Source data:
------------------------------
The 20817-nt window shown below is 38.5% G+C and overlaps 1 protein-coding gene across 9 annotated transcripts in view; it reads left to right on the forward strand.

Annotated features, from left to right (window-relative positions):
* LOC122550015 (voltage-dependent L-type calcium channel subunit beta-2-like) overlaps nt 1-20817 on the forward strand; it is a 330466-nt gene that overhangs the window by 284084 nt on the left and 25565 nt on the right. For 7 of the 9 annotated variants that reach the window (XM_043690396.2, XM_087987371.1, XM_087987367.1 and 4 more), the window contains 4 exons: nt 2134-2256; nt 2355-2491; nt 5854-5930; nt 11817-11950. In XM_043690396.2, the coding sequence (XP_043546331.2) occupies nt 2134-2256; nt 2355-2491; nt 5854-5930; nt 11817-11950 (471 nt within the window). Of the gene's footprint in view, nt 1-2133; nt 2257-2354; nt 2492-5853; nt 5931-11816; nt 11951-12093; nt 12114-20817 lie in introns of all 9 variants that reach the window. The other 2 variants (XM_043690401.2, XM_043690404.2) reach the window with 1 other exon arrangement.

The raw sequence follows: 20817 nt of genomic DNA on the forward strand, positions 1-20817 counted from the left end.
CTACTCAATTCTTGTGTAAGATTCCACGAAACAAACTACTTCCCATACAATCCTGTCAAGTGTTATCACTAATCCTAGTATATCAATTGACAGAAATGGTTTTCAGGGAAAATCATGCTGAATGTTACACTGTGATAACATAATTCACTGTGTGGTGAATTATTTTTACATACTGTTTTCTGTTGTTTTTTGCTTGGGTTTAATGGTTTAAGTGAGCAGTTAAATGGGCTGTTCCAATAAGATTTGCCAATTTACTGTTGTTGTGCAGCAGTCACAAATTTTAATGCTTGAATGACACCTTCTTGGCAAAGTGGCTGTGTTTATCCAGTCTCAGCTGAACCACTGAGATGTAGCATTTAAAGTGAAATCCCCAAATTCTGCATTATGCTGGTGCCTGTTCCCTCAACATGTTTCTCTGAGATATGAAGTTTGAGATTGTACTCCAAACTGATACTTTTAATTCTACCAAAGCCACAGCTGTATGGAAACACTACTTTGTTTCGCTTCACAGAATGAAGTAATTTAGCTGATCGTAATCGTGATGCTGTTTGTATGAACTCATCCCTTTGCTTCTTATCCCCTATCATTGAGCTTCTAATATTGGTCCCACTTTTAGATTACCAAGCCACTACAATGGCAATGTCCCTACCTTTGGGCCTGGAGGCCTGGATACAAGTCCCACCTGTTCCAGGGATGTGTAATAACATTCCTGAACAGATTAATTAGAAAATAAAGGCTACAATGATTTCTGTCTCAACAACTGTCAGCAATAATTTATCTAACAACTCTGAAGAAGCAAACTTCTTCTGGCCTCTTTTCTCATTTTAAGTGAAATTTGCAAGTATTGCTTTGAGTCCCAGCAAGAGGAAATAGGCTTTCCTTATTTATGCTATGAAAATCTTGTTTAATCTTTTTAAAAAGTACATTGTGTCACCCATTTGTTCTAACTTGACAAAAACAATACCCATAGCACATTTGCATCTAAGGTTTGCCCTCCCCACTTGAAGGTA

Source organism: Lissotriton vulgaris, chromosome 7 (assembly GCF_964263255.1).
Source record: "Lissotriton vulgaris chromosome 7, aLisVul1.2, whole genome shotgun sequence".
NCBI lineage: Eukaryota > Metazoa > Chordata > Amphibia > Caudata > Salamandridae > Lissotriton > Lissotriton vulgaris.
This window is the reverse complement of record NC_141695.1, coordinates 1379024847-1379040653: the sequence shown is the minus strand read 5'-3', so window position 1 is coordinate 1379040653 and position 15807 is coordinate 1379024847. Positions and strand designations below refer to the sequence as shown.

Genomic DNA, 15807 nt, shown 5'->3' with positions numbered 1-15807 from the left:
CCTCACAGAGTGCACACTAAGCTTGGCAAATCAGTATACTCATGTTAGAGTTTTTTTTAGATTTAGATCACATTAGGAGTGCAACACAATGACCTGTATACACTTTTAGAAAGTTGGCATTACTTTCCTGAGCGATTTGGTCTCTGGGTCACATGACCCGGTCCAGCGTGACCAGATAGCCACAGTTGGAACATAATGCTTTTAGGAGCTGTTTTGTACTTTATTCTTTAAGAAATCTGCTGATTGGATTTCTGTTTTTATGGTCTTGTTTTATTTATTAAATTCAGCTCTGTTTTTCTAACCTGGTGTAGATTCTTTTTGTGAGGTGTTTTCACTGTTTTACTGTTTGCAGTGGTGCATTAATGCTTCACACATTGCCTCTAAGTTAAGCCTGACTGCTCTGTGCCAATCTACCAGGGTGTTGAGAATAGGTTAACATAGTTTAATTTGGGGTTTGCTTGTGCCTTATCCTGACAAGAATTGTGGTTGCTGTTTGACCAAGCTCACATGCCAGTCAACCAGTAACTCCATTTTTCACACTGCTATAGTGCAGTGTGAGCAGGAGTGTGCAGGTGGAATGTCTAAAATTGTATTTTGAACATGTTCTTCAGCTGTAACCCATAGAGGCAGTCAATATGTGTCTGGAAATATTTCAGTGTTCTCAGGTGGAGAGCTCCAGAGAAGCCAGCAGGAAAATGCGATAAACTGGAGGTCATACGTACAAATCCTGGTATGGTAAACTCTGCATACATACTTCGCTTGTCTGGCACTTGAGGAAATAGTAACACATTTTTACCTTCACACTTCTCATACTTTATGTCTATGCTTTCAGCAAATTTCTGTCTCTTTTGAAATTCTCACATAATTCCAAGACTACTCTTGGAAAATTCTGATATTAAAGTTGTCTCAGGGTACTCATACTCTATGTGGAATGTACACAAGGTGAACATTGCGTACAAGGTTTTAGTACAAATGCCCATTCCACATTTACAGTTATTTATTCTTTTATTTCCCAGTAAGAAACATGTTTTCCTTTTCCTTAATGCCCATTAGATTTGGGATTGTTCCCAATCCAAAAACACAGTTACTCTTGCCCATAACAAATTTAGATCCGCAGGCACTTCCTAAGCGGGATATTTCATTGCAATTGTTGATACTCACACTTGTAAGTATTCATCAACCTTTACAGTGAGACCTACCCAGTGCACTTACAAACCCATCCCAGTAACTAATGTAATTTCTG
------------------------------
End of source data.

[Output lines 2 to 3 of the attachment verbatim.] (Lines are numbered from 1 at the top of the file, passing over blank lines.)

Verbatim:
Annotated features, from left to right (window-relative positions):
* LOC122550015 (voltage-dependent L-type calcium channel subunit beta-2-like) overlaps nt 1-20817 on the forward strand; it is a 330466-nt gene that overhangs the window by 284084 nt on the left and 25565 nt on the right. For 7 of the 9 annotated variants that reach the window (XM_043690396.2, XM_087987371.1, XM_087987367.1 and 4 more), the window contains 4 exons: nt 2134-2256; nt 2355-2491; nt 5854-5930; nt 11817-11950. In XM_043690396.2, the coding sequence (XP_043546331.2) occupies nt 2134-2256; nt 2355-2491; nt 5854-5930; nt 11817-11950 (471 nt within the window). Of the gene's footprint in view, nt 1-2133; nt 2257-2354; nt 2492-5853; nt 5931-11816; nt 11951-12093; nt 12114-20817 lie in introns of all 9 variants that reach the window. The other 2 variants (XM_043690401.2, XM_043690404.2) reach the window with 1 other exon arrangement.